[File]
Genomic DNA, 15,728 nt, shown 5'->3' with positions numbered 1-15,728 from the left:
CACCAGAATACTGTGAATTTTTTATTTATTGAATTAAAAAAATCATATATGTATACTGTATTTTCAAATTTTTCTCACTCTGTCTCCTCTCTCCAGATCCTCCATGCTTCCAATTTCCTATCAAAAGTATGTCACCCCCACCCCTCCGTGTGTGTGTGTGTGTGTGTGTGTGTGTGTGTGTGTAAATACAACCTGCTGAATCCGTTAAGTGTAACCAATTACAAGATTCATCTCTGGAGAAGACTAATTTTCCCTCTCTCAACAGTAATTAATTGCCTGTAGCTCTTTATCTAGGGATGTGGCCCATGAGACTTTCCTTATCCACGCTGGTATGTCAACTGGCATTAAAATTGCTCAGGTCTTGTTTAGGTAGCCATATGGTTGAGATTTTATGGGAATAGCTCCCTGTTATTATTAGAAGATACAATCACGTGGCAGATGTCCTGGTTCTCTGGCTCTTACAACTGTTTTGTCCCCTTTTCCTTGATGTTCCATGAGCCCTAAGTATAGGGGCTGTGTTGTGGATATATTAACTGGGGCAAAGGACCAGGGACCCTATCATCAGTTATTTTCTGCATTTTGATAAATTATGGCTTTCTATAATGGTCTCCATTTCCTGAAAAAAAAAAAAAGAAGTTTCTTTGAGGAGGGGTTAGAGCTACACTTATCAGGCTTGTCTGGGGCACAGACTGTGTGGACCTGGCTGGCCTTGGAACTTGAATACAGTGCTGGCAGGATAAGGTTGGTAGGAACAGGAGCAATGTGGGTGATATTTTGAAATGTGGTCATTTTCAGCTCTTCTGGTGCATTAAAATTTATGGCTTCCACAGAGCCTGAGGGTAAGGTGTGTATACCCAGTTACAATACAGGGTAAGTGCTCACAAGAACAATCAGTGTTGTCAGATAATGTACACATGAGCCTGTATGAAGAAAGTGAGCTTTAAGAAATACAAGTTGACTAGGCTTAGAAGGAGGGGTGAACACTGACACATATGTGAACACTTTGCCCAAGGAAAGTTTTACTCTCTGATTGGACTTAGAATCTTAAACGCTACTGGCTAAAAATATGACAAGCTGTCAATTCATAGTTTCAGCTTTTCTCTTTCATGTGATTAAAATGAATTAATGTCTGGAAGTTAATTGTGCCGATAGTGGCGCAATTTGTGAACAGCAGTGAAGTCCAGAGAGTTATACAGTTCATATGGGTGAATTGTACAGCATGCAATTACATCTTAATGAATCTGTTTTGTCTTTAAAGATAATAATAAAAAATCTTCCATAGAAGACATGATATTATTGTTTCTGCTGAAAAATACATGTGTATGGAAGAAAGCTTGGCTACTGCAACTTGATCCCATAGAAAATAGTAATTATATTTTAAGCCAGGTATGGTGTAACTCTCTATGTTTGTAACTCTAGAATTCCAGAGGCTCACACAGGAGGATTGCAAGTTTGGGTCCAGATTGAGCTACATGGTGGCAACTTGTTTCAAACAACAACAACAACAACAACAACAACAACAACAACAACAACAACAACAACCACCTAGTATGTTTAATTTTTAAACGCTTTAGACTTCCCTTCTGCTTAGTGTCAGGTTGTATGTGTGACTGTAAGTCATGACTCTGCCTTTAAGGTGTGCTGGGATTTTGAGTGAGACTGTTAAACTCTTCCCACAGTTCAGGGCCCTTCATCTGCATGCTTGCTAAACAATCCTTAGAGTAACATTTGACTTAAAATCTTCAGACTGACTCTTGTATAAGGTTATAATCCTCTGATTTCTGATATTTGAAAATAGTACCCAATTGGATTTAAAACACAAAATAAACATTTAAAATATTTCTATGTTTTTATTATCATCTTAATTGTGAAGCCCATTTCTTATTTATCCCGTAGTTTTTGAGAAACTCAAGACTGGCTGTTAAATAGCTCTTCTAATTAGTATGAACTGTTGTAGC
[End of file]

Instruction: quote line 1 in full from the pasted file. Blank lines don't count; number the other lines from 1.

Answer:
Genomic DNA, 15,728 nt, shown 5'->3' with positions numbered 1-15,728 from the left: